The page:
CHICAGO (AP) — Malcolm Brogdon could imagine the feeling if top-seeded Virginia advanced to the Midwest Regional final.

He just had trouble talking about it. And if Iowa State has its way, that will not be an issue.

The grind-it-out Cavaliers (28-7) will meet the fast-paced Cyclones (23-11) on Friday night in a regional semifinal that matches teams with contrasting styles.

"You know, it would be very exciting for the team, for the coaching staff, for our university, for Charlottesville," said Brogdon, the ACC Player of the Year. "But I'm not sure that's something that can be put into words until we get it done. We've got to go out and we've got to be focused from the first 20 minutes of tomorrow night's game. We've got to go out and get it done."

Whoever comes out on top will meet 10th-seeded Syracuse or 11th-seeded Gonzaga on Sunday for a spot in the Final Four.

Virginia has experienced a return to prominence in seven seasons under coach Tony Bennett with four NCAA appearances and two trips to the Sweet Sixteen in the past three years. The Cavaliers have not reached the regional finals since 1995. The last time they made the Final Four in 1984, their coach was as teenager. And there was plenty of head scratching after they got the No. 1 seed this year.

Now, can they live up to it?

While one big obstacle fell when second-seeded Michigan State got knocked out by Middle Tennessee State in one of the most shocking first-round upsets ever, the path is hardly a clear one. No other region has one double-digit seed remaining let alone two. But getting past fourth-seeded Iowa State is no given for Virginia.

Here are some things to look for when Virginia and Iowa State meet.

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ROLLING CYCLONES: Sure, the Cyclones had their share of struggles in their first season under coach Steve Prohm. A preseason Top 10 team, they finished just sixth in the Big 12, but Prohm has Iowa State playing its best ball at just the right time.

The Cyclones won their first two NCAA games by an average of 15 points. With a win Friday, Prohm would take them farther than his predecessor Fred Hoiberg ever did — to the Elite Eight. The only time they advanced that far was in 2000, but they have a chance to get there in the arena where "The Mayor" now coaches.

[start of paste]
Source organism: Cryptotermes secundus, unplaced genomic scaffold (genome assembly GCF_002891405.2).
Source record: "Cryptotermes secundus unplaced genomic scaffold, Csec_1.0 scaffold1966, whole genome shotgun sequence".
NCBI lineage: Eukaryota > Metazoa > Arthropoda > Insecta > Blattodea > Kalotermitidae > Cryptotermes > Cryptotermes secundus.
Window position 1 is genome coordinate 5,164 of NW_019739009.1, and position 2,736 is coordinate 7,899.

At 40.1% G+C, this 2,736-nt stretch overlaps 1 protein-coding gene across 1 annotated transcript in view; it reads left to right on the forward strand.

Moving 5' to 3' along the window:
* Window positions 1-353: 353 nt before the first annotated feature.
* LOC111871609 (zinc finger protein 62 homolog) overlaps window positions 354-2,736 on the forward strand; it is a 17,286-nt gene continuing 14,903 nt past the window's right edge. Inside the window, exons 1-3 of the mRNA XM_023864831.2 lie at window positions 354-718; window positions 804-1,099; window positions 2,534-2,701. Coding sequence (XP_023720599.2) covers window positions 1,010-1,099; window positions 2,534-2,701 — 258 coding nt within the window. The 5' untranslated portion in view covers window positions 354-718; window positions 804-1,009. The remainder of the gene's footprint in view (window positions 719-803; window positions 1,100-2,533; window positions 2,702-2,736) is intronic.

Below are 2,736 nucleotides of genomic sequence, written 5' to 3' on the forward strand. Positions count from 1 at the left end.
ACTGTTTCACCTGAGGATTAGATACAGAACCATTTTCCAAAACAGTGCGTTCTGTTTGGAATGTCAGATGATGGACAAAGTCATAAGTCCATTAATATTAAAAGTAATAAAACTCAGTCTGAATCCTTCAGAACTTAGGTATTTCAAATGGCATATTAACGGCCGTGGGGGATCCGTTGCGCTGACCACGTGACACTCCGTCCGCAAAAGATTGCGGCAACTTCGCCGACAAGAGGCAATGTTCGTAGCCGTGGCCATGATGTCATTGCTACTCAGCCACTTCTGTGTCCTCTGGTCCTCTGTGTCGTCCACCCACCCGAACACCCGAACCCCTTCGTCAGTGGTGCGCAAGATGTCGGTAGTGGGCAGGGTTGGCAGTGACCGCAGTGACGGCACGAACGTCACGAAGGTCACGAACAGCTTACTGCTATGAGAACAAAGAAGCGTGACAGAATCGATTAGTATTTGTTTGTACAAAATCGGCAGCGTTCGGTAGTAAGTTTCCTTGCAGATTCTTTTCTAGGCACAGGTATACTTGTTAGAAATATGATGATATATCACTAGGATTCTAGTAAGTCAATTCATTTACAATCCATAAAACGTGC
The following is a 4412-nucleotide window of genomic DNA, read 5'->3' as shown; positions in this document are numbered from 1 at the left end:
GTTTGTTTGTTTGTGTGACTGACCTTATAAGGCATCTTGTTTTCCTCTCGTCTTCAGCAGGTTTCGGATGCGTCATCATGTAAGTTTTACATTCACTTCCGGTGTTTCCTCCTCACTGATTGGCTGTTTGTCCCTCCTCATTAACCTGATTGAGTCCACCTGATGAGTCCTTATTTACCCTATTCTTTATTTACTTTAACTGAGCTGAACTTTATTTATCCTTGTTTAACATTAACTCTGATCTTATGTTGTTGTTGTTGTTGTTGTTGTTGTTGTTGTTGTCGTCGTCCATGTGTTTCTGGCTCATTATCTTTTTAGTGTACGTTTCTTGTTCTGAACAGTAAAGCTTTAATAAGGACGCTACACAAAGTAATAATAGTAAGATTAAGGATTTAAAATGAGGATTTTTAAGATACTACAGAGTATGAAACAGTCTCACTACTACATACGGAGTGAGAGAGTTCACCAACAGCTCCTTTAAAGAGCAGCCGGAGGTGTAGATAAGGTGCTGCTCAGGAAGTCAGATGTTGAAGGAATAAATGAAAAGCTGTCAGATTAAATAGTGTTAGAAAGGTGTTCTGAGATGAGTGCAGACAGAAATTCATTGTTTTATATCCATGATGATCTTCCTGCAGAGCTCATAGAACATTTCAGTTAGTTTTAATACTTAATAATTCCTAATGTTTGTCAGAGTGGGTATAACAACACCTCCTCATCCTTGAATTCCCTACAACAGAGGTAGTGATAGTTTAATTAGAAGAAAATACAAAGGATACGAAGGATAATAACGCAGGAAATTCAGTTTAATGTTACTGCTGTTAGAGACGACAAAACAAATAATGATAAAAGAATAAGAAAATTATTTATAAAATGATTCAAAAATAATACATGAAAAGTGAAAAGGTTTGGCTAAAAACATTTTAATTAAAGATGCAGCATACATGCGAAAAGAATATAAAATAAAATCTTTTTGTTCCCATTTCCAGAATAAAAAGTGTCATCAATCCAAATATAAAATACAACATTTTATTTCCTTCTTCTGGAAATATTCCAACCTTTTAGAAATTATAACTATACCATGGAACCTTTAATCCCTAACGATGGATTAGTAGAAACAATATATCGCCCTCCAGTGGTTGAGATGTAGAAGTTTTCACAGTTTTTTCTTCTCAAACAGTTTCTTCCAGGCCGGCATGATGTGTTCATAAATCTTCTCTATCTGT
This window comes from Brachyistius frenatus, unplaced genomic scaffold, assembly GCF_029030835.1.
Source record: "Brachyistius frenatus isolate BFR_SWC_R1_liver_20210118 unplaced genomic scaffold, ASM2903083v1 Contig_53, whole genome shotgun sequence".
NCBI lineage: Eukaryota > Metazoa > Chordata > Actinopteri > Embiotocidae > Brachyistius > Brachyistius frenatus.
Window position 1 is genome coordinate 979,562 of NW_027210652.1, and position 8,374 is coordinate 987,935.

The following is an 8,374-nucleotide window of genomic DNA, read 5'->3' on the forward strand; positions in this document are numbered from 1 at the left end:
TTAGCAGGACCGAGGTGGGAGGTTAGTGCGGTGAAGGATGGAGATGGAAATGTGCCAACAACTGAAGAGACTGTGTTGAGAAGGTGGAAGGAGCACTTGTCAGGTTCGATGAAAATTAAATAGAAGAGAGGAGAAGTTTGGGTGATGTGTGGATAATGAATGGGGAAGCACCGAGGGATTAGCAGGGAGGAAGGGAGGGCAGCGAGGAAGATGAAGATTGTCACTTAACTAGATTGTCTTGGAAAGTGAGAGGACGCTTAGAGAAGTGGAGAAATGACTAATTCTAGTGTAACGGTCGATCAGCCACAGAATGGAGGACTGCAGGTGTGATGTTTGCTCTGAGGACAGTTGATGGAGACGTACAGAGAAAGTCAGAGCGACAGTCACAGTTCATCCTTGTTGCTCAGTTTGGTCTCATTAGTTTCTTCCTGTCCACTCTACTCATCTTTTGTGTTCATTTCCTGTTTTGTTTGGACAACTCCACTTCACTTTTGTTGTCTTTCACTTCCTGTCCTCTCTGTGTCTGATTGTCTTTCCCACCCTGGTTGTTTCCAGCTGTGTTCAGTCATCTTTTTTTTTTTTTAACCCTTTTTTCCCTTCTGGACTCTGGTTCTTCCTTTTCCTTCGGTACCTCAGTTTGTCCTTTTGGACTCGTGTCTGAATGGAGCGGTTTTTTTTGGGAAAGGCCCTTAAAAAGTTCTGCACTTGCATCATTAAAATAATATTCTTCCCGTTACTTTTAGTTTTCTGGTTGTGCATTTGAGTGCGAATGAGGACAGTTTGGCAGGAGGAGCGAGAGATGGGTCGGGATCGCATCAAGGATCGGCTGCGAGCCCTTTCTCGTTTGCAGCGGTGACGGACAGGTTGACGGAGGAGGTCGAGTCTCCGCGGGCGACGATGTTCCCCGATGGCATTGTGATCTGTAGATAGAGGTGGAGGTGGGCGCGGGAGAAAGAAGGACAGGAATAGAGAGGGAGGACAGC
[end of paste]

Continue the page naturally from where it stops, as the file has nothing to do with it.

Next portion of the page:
"Virginia is a team we've really got to be focused on," Iowa State forward Georges Niang said. "We can't be focused on Sunday because last year we tried to focus on another team, and we lost in the first round. I mean, it would be really cool, but we're really focused and locked in on what Virginia's tendencies are."

STRENGTH AGAINST STRENGTH: It would be hard to find a bigger clash of styles, with defensive-oriented Virginia looking to slow the pace and the more freewheeling Cyclones looking to push the tempo.

Iowa State averages 82.1 points and ranks third nationally in field-goal percentage. Six players average double figures, with Niang scoring 20.2 points per game. Virginia, meanwhile, is second in Division I in opponents' scoring average.

TEAM D: Bennett prefers a team approach on defense. And the Cavaliers are facing quite a challenge.

Start with Niang, coming off 28-point games in the first two rounds against Iona and Arkansas-Little Rock. The 6-foot-8 forward is the only player in the nation with 2,000 points, 700 rebounds and 400 assists.

Iowa State also has one of the steadiest guards in Monte Morris, second in the nation in assist-turnover ratio after finishing first the previous two seasons.

One thing that could work in Virginia's favor is its team approach to defense. The Cavaliers have the ACC Defensive Player of the Year in Brogdon. But they also have solid defenders in forwards Anthony Gill and Isaiah Wilkins and reserves Mariel Shayok and Evan Nolte. The group approach could leave them less vulnerable to foul trouble trying to contain Iowa State.

SUCCESSFUL SENIORS: Virginia's senior class of Brogdon, Anthony Gill, Mike Tobey, Evan Nolte and Caid Kirven ranks second in school history with 111 wins. With a win Friday, they would match the record set by Class of 1983 led by Ralph Sampson.